MUMBAI: The sole surviving gunman from the 2008 Mumbai attacks, Mohammad Ajmal Amir Kasab, was executed on Wednesday, nearly four years after 166 people were killed in a three-day rampage through India’s financial capital.
Pakistan-born Kasab was hanged at Yerwada jail in Pune in the western state of Maharashtra after President Pranab Mukherjee rejected his pleas for mercy earlier this month.
“Kasab was transferred to Yerwada jail two days ago. He was hanged at 7:30 this morning (0200 GMT),” Maharashtra home minister R.R. Patil announced to reporters in Mumbai. “His execution is a fitting tribute to the victims of Mumbai attacks.”
The 25-year-old Kasab was one of 10 gunmen who laid siege to the city in attacks that began on November 26, 2008, and lasted nearly three days. It was the deadliest militant onslaught on Indian soil since independence.
He was sentenced to death in May 2010 after he was found guilty of a string of charges, including waging war against India, murder and terrorist acts.
During the attacks, the heavily-armed gunmen stormed targets in Mumbai including luxury hotels, a Jewish centre, a hospital and a bustling train station.
Kasab initially pleaded not guilty at his trial but later confessed, admitting he was one of the gunmen sent by the LeT.
At his trial, the prosecution produced fingerprint, DNA, eyewitness and TV footage evidence showing him opening fire and throwing grenades at Mumbai’s main railway station in the bloodiest episode of the attacks.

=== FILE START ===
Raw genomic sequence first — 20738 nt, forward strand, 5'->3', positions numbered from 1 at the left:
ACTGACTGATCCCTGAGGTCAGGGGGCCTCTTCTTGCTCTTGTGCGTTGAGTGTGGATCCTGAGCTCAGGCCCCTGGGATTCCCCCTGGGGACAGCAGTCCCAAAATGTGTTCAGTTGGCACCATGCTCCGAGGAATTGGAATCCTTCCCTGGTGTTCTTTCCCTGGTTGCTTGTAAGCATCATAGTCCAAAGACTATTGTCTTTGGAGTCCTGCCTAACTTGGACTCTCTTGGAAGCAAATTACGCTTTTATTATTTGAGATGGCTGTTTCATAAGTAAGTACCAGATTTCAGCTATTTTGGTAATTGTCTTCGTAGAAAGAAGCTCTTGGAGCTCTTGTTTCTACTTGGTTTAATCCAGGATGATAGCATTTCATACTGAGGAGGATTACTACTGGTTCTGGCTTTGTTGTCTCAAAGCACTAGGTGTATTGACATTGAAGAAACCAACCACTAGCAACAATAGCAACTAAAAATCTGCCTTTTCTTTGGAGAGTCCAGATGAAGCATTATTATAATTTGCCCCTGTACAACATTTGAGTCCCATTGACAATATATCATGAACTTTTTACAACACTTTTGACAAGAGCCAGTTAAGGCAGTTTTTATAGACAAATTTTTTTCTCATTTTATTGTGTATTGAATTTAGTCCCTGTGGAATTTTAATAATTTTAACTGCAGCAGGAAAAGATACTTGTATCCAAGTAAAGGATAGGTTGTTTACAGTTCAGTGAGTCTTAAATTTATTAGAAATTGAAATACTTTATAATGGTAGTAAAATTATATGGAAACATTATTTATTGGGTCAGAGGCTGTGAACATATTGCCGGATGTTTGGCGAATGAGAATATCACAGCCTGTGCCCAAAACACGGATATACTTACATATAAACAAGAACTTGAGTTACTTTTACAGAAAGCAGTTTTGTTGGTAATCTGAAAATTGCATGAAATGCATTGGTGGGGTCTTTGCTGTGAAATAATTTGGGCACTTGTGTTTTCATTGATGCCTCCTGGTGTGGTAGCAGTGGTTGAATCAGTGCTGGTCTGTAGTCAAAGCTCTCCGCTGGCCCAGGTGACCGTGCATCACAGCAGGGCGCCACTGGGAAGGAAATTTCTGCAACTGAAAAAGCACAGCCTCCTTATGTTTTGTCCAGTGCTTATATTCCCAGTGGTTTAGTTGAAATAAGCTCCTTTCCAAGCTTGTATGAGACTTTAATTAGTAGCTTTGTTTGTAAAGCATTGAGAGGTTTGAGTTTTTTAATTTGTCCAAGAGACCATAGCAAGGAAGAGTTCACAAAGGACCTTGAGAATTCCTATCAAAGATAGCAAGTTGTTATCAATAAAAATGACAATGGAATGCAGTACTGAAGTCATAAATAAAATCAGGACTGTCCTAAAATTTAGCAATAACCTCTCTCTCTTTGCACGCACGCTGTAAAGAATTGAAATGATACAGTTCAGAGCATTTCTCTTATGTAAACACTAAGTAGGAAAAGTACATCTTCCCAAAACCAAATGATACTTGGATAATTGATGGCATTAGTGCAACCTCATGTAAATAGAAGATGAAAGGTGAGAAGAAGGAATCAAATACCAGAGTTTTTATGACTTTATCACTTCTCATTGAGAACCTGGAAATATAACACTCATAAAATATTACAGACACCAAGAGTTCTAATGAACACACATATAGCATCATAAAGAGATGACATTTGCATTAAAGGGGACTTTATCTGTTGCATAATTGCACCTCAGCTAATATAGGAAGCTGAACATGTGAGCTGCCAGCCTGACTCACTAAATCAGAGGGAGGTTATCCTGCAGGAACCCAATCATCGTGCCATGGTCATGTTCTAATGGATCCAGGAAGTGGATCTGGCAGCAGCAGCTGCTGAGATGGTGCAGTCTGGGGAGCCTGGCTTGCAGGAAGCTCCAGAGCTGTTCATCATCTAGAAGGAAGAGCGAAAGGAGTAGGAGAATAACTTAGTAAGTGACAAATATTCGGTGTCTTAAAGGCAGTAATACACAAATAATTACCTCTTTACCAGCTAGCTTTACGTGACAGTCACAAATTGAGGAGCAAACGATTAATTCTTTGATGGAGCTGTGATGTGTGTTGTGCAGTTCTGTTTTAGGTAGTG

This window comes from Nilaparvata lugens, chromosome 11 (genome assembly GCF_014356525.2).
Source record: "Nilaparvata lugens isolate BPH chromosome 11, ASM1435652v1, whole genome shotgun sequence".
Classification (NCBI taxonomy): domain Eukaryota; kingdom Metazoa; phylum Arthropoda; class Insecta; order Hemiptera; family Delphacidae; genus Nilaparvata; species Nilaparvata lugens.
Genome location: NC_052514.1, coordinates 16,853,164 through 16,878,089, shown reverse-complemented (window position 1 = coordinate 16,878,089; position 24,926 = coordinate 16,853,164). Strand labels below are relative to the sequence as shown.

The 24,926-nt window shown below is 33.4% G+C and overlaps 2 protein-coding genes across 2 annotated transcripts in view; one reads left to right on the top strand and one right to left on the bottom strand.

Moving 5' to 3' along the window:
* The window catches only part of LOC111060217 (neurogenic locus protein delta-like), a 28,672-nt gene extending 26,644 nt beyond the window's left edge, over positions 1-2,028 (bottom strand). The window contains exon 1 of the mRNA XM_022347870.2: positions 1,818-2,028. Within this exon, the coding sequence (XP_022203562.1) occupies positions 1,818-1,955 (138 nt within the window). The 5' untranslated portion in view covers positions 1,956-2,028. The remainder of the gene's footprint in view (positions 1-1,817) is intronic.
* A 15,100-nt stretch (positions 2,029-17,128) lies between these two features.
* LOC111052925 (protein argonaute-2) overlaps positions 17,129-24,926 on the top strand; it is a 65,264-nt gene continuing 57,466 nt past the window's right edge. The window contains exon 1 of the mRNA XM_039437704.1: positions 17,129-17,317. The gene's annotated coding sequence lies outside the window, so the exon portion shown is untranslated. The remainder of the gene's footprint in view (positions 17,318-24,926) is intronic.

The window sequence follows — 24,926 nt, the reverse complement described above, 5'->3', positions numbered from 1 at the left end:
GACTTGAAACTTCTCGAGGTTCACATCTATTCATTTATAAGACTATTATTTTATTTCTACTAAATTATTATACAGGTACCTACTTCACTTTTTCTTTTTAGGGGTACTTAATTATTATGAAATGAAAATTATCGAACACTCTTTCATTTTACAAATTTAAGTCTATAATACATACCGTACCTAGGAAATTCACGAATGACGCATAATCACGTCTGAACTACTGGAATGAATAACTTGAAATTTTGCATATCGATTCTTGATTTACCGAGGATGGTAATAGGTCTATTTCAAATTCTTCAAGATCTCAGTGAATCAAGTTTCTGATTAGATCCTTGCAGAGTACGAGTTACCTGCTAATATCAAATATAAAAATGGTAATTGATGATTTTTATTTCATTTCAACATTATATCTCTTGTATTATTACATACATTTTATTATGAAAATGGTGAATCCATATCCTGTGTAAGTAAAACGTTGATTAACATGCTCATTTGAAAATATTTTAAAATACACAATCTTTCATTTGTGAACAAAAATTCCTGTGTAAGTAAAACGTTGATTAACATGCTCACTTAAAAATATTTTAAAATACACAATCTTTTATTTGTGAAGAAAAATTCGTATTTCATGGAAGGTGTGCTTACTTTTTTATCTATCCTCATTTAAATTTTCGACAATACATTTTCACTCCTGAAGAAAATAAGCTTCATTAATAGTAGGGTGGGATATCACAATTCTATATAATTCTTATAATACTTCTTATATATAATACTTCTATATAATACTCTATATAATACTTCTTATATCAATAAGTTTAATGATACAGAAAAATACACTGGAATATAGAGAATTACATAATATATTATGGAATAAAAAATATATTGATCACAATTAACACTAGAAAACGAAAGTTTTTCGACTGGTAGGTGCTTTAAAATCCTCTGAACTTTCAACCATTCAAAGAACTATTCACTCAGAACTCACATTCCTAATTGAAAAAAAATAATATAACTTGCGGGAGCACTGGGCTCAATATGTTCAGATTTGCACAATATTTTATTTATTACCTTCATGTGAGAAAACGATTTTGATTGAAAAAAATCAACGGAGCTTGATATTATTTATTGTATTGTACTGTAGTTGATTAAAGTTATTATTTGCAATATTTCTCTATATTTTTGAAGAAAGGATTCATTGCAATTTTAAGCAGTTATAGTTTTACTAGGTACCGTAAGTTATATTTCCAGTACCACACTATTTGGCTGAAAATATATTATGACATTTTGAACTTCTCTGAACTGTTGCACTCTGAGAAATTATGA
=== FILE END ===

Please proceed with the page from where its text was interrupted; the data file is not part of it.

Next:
When his trial began in 2009, Kasab at first appeared relaxed, joking or smiling at lawyers and reporters.
But he seemed increasingly sullen, withdrawn and even asleep as the trial progressed, prompting fears for his mental state. He showed no emotion in the dock when the verdict was handed down.
Kasab appealed in the Supreme Court, claiming he did not receive a fair trial but his petition was struck down in August.
During his appeal, Kasab argued that he was denied proper legal representation and that some charges against him were not proved beyond a reasonable doubt.
“I was denied a fair trial,” Kasab said in a statement when his appeal hearing began in January. “I may be guilty of killing people and carrying out a terrorist act but I am not guilty of waging war against the state.”
Pakistan informed about Kasab hanging: India
India’s government said it informed Islamabad in advance of the decision to hang Kasab, but their Pakistani counterparts refused to accept the letter.
Home Minister Sushilkumar Shinde told reporters in New Delhi he had even ended up sending a fax to Islamabad after the letter was rebuffed. Other officials said a similar message had been couriered to Kasab’s family.
“The external affairs ministry gave the letter to Pakistan but Pakistan did not accept it. Then we faxed the letter,” Shinde said.
The 25-year-old Kasab, from the village of Faridkot in the Punjab region, was hanged at Yerwada jail in the Indian city of Pune after President Pranab Mukherjee rejected his pleas for mercy earlier this month.
India’s Foreign Minister Salman Khurshid said the government had followed diplomatic protocol by informing Pakistan in advance about the execution.
“We attempted to convey to the Pakistan foreign office that this decision had been taken and the execution will be done this morning,” Khurshid said.
“Since those missives were not accepted by the foreign office, by fax we indicated the information to them.”
Prithviraj Chavan, the local state chief minister, said Kasab had been buried inside Yerwada jail while Indian Home Secretary R. K. Singh said his family had been kept informed.
In a statement carried by Pakistan’s state PTV channel, foreign ministry spokesman Moazzam Ahmad Khan was quoted as saying that “the Indian deputy high commissioner informed us about the execution” of Kasab.
“Pakistan’s stance is very clear. Pakistan condemns all forms of terrorism,” he added. “Pakistan is cooperating with the international community.”